Prime Minister Theresa May has promised that the Home Secretary, Sajid Javid, is working closely with the police to understand the impact of the pension changes, after police chiefs threatened legal action against the government this week.
During Prime Minister’s Questions yesterday, 31 October, May said that Javid was working to understand how the changes, in order to make the right decisions to “support frontline services”.
Earlier this month, National Police Chief Counsel chair, Sara Thornton, said that the changes mean that forces in England and Wales may need to find an extra £417m by 2020/21, equivalent to 10,000 officers.
May said: “We are committed to public sector pensions that are fair to public workers but also fair to the taxpayer. It is important that the costs of those public sector pensions are understood and fully recognised by the government.
“The Budget has made it clear that £4.5bn is available next year to support public services in managing these increased pension costs, and my right hon. Friend the Home Secretary is working closely with the police to understand the impact of the pension changes and to ensure we make the right funding decisions to support frontline services.”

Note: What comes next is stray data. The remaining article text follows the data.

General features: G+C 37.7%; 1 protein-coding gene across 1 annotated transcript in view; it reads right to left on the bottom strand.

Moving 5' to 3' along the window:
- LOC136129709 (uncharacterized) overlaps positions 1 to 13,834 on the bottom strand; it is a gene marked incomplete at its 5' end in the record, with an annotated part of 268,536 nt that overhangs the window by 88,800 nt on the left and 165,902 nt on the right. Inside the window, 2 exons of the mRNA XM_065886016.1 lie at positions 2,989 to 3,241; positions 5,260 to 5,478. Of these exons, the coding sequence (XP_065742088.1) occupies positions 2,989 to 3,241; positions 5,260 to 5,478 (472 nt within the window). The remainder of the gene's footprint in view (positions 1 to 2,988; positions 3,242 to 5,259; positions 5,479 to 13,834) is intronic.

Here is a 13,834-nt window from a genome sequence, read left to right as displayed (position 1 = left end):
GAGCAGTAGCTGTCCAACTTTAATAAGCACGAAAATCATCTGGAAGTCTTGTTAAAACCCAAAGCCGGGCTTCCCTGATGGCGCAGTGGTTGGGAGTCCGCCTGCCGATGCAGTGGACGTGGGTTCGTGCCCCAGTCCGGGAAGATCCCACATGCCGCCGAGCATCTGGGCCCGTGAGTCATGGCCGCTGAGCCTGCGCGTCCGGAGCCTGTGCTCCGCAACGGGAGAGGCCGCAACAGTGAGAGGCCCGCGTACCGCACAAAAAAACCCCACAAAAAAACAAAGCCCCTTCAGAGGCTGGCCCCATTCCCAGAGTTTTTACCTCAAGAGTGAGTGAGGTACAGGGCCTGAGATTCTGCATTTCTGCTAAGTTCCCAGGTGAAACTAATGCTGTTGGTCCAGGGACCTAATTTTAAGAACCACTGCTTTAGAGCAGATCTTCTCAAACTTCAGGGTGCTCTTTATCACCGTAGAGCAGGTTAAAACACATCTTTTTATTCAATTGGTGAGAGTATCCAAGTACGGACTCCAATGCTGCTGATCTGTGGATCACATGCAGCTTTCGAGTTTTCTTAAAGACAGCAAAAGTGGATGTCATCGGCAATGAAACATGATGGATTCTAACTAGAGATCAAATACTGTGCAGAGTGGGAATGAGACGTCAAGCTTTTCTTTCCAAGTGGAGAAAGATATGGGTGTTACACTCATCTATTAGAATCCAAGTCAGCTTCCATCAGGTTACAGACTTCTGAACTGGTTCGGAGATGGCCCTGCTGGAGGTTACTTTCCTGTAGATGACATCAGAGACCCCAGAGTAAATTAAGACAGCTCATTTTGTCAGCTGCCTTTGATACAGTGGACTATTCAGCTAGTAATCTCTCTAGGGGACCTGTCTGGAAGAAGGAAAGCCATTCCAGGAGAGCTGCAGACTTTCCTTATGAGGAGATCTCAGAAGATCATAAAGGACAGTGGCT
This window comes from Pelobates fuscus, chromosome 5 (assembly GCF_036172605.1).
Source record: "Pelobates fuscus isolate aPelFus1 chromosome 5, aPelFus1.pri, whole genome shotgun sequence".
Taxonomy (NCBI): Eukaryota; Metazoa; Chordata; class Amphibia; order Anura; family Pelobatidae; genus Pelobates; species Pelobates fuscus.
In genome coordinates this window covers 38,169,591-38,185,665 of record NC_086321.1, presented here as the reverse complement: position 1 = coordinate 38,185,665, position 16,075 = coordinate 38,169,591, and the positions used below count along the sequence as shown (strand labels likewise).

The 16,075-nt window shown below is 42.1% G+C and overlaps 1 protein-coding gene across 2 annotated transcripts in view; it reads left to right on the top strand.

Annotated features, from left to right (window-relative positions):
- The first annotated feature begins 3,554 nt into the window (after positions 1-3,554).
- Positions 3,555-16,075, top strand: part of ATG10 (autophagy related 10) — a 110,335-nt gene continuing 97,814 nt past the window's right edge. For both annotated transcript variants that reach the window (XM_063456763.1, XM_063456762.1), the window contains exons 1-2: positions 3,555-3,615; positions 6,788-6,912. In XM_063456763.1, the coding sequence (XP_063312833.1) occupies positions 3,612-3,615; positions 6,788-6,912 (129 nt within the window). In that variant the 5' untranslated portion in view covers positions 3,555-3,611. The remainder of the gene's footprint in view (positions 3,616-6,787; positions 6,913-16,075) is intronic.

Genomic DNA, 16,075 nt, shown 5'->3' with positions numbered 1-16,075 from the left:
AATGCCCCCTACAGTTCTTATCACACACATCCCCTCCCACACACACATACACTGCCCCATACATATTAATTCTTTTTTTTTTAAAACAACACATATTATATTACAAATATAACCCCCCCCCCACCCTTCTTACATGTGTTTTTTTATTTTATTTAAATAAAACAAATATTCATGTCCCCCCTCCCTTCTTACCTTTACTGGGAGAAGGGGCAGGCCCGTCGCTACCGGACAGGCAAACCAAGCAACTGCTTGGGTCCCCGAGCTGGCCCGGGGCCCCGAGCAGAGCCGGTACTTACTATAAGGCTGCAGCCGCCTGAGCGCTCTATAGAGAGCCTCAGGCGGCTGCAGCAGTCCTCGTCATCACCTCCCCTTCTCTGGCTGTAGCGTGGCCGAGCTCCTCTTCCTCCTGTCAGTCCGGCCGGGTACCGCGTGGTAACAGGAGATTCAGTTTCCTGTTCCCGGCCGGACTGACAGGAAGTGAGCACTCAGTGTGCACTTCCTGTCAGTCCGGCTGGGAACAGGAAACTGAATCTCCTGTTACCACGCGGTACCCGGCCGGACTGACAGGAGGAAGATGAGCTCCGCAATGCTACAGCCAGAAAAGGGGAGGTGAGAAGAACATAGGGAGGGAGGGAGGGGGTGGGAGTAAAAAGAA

Despite this, Thornton said much of the agenda was “dominated by financial issues”, in particular, a recent Treasury announcement about changes to pension contributions.
The Police Pension Scheme operates on a pay-as-you-go basis, which means there is no fund of assets that are invested to pay pension benefits from.
Employer and employee contributions are paid to the sponsoring government department but these contributions are not invested. Instead, the sponsoring government department pays benefits to pensioner members, netting off the contributions received.
Following a review of public service pensions, Chief Secretary to the Treasury, Liz Truss, announced last month that the amount employers pay towards the schemes will need to increase.
Yesterday, Aon warned that a further reduction to the discount rate used for valuing benefits and setting employer contribution rates will “increase public sector pension costs”.
The discount rate will be reduced to 2.4 per cent plus Consumer Price Index (CPI) from 2.8 per cent plus CPI, which will lead to “significant cost increases for all employers”.